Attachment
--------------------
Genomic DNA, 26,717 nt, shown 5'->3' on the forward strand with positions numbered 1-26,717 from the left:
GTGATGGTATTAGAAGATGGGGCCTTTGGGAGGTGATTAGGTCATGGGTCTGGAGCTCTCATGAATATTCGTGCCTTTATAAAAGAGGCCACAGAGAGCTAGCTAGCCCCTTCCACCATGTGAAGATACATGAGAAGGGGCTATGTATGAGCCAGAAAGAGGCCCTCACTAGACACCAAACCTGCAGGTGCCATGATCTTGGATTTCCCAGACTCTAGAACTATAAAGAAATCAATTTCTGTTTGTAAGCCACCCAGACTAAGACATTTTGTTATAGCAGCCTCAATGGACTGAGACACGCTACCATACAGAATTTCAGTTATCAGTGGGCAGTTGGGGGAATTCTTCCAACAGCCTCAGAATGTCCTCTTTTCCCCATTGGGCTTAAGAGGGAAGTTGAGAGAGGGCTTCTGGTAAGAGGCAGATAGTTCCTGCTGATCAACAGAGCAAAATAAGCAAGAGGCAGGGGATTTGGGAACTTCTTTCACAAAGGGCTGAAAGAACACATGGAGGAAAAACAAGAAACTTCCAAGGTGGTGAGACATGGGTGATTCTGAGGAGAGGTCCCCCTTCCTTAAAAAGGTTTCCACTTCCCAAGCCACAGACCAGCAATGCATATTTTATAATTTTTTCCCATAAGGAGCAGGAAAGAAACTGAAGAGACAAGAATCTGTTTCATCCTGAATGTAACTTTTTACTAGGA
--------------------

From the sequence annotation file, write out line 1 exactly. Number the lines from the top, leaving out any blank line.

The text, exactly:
Genomic DNA, 26,717 nt, shown 5'->3' on the forward strand with positions numbered 1-26,717 from the left: